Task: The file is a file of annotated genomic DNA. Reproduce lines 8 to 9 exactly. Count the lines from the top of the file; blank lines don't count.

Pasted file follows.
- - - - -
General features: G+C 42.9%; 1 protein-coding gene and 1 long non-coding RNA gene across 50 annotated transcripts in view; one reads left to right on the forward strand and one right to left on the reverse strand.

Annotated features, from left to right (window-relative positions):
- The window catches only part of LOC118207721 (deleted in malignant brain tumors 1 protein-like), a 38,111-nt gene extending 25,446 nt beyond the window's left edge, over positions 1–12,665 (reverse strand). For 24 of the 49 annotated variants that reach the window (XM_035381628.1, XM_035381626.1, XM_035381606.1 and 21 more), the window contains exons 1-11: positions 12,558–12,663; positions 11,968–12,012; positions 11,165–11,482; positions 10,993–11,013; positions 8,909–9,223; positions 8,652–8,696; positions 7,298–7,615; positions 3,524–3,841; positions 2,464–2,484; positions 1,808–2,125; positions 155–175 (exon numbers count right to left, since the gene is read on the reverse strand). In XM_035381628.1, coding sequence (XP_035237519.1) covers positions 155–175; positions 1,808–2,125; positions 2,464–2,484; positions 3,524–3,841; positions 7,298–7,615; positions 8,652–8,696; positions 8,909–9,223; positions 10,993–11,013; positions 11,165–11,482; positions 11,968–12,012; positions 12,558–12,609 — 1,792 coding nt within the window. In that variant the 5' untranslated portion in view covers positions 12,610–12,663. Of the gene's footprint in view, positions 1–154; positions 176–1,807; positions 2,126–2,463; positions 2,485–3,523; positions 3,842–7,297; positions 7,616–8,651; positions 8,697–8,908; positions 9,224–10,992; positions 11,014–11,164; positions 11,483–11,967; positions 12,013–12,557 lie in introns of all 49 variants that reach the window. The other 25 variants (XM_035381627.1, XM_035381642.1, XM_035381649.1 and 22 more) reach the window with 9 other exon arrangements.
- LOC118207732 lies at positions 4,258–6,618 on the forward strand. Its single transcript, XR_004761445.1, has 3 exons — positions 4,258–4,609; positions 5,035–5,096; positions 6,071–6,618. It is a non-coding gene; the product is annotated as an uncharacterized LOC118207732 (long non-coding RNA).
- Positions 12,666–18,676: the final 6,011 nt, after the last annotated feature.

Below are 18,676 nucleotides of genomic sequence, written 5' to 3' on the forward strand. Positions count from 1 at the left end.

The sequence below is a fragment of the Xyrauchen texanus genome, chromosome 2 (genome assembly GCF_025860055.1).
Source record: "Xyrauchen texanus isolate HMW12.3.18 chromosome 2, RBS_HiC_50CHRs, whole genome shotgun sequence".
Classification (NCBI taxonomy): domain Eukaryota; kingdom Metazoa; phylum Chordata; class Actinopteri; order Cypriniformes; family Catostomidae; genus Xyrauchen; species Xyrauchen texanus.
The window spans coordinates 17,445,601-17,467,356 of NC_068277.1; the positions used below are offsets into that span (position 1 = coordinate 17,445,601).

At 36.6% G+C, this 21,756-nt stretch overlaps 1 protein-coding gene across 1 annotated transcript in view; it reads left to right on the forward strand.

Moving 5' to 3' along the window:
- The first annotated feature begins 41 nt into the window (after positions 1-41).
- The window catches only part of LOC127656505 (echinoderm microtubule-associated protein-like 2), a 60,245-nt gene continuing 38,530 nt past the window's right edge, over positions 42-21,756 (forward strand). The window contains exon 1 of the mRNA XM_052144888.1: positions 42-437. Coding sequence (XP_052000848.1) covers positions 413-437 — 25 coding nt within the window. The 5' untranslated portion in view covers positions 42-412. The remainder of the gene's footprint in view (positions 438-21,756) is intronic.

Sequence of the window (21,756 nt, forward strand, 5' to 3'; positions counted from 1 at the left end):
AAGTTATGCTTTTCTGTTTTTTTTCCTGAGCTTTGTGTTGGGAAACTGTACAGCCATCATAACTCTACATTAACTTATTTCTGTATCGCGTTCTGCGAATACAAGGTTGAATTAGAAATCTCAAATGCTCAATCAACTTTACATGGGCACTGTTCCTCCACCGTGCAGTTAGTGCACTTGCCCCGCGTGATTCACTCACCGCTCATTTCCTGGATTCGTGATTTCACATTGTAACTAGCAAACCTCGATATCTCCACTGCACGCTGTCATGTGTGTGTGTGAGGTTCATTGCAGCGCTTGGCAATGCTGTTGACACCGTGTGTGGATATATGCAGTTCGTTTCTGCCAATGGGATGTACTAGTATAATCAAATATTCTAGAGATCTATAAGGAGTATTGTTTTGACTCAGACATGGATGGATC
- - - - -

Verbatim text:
Source record: "Xyrauchen texanus isolate HMW12.3.18 chromosome 2, RBS_HiC_50CHRs, whole genome shotgun sequence".
Classification (NCBI taxonomy): domain Eukaryota; kingdom Metazoa; phylum Chordata; class Actinopteri; order Cypriniformes; family Catostomidae; genus Xyrauchen; species Xyrauchen texanus.